An edited version of this article appeared in the Cambridge United match day programme for the League Two game against Swindon Town on 17 March 2018.
If you would like to witness a vision of almost unparalleled ugliness, pay a visit to the Abbey Arms, behind the main stand.
The clock hanging on the wall behind the bar is not, in my opinion, a thing of beauty. Some people disagree; I suppose there’s no accounting for taste.
Made somewhere in eastern Asia and imported specifically for the purpose I’m about to describe, it was scavenged from a bin by a gang of Coconuts mudlarks a couple of years ago and forms part of the organisation’s collection of U’s artefacts.
Although I recoil from the sight of it, I admit this hideous timepiece has two uses: telling the time (although not accurately) and throwing light on an often-overlooked aspect of United history.
The clock’s inscription tells its story: ‘Presented to the directors of Cambridge United by the manager and players in appreciation of their generous acts and support during the Southern League double season 1968/69.’
Everyone knows that United won the Southern League title two years running, in 1969 and 1970, helping to ease open the doors to the Football League. But the club’s 1960s exploits in the Southern League Cup receive far less attention.
Having already claimed the trophy in 1962 and 1965, the U’s set out to win it again on a Fenland summer’s day in 1968, drawing 1-1 at Wisbech with a goal from Tony Nicholas. Mick Brown and Richard Habbin did the business in a 2-0 second leg win and United were, thanks to a bye, through to round three.
This brought Brentwood to the Abbey; they must have wished they’d stayed in Essex. Andrew Bennett relates in Risen from the Dust that the U’s were 4-0 up inside 30 minutes, ‘combining slick football and deadly finishing’. Six players were on the scoresheet as United emerged as 6-1 victors, the highlight of the day being a ‘contemptuous’ backheel over the Blues goalkeeper by Bill Cassidy.
Our heroes had a few memorable tussles with Chelmsford City in the 60s; another awaited them in the quarter-final.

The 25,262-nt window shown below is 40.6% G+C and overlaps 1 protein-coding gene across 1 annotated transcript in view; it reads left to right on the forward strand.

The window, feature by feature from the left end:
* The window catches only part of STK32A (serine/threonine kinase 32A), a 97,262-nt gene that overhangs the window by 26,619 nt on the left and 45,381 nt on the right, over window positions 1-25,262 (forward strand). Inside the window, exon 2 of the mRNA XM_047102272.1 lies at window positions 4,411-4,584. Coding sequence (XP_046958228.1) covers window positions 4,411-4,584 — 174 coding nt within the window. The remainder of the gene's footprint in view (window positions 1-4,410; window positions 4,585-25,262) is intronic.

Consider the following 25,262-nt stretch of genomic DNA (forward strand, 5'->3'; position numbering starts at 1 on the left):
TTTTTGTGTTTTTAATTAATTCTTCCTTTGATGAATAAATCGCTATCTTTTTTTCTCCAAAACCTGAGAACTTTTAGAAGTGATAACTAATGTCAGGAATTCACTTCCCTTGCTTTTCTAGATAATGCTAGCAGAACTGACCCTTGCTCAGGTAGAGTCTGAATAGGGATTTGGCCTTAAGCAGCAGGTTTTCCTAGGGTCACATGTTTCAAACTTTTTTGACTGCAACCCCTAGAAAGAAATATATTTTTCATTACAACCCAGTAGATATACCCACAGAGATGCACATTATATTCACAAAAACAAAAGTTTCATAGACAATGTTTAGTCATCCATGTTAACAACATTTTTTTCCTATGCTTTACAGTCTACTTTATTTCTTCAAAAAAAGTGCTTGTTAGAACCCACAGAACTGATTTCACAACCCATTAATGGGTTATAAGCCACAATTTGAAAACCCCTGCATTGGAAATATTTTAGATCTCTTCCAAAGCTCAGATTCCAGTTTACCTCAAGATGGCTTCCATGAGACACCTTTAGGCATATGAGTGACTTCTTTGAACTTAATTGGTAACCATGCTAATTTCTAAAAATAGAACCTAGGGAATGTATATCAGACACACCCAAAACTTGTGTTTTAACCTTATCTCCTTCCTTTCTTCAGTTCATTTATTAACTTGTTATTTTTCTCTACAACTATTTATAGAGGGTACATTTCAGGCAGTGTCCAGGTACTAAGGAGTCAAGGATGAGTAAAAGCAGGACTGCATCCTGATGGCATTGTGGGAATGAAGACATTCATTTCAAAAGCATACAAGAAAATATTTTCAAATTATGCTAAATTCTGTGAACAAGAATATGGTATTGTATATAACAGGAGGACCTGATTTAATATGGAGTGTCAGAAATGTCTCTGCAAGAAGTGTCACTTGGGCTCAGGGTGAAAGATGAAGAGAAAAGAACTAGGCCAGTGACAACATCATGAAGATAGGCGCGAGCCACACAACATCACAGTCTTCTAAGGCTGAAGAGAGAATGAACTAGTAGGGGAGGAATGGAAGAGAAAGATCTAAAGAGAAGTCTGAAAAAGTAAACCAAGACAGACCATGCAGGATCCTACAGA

Smarting from the loss of Cassidy, Tony Butcher, Terry Eades and Peter Leggett to Bill Leivers’ side, the Clarets deployed an eight-man defence and carried out a thorough clogging job on the unfortunate Cassidy. It worked: they came away with a 0-0 draw.
Cambridge United's 1968/69 Southern League double-winning squad and their manager and directors with their trophies, from left the Cambridgeshire Professional Cup, Southern League championship shield and Southern League Cup. Personnel, back from left: Geoff Proctor (director), Jack Woolley (director), Mick Brown (coach), John Gregson, Terry Eades, Keith Barker, Gerry Baker, Robin Hardy, Bill Leivers (manager), Rodney Slack, Jackie Scurr, Peter Leggett, Phil Baker (secretary), Paddy Harris (director), Matt Wynn (director); front: Brian Grant, Mel Slack, Roly Horrey, Bill Cassidy, Dennis Walker, Jimmy Thompson, Tony Butcher, John Saunders
Semi-final time: Leivers had just 13 players including two goalkeepers at his disposal when Ashford came to town, but they proved adequate to the task and Cassidy, John Gregson and Horrey notched in a 3-2 win.
United’s depleted team took the game to Cheltenham in the first leg of the final, played at the Abbey on Easter Saturday. The Robins’ penalty area was busier than Mitcham’s Corner, noted the CEN, but Gerry Baker’s strike on the hour was the only score.
Second leg man of the match, the heroic Rodney Slack, was knocked unconscious near the end but found himself submerged by joyous teammates at the final whistle of a 0-0 draw that ensured the trophy’s return to Newmarket Road. The cup was United’s for the third time in eight years.